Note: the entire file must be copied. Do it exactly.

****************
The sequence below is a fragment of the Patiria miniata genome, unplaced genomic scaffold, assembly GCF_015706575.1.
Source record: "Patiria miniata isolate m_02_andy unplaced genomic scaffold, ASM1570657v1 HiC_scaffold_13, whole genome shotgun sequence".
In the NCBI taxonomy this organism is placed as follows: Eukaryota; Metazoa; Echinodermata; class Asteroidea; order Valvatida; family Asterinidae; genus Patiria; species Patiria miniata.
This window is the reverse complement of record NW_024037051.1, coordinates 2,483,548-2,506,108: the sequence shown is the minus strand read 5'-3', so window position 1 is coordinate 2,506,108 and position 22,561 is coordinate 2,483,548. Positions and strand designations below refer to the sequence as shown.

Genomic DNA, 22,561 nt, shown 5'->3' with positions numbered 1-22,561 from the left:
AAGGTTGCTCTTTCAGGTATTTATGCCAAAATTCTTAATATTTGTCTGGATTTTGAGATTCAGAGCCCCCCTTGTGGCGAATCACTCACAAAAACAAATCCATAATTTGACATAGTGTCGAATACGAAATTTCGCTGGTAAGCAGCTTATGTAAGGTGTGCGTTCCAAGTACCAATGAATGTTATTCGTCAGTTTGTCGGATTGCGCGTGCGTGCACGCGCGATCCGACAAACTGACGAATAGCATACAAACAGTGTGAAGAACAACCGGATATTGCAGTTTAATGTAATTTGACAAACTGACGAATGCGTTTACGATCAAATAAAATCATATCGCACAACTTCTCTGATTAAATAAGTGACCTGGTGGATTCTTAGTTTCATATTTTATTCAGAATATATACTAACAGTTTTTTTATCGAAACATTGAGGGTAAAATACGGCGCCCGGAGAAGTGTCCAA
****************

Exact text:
The sequence below is a fragment of the Patiria miniata genome, unplaced genomic scaffold, assembly GCF_015706575.1.
Source record: "Patiria miniata isolate m_02_andy unplaced genomic scaffold, ASM1570657v1 HiC_scaffold_13, whole genome shotgun sequence".
In the NCBI taxonomy this organism is placed as follows: Eukaryota; Metazoa; Echinodermata; class Asteroidea; order Valvatida; family Asterinidae; genus Patiria; species Patiria miniata.
This window is the reverse complement of record NW_024037051.1, coordinates 2,483,548-2,506,108: the sequence shown is the minus strand read 5'-3', so window position 1 is coordinate 2,506,108 and position 22,561 is coordinate 2,483,548. Positions and strand designations below refer to the sequence as shown.

Genomic DNA, 22,561 nt, shown 5'->3' with positions numbered 1-22,561 from the left:
AAGGTTGCTCTTTCAGGTATTTATGCCAAAATTCTTAATATTTGTCTGGATTTTGAGATTCAGAGCCCCCCTTGTGGCGAATCACTCACAAAAACAAATCCATAATTTGACATAGTGTCGAATACGAAATTTCGCTGGTAAGCAGCTTATGTAAGGTGTGCGTTCCAAGTACCAATGAATGTTATTCGTCAGTTTGTCGGATTGCGCGTGCGTGCACGCGCGATCCGACAAACTGACGAATAGCATACAAACAGTGTGAAGAACAACCGGATATTGCAGTTTAATGTAATTTGACAAACTGACGAATGCGTTTACGATCAAATAAAATCATATCGCACAACTTCTCTGATTAAATAAGTGACCTGGTGGATTCTTAGTTTCATATTTTATTCAGAATATATACTAACAGTTTTTTTATCGAAACATTGAGGGTAAAATACGGCGCCCGGAGAAGTGTCCAA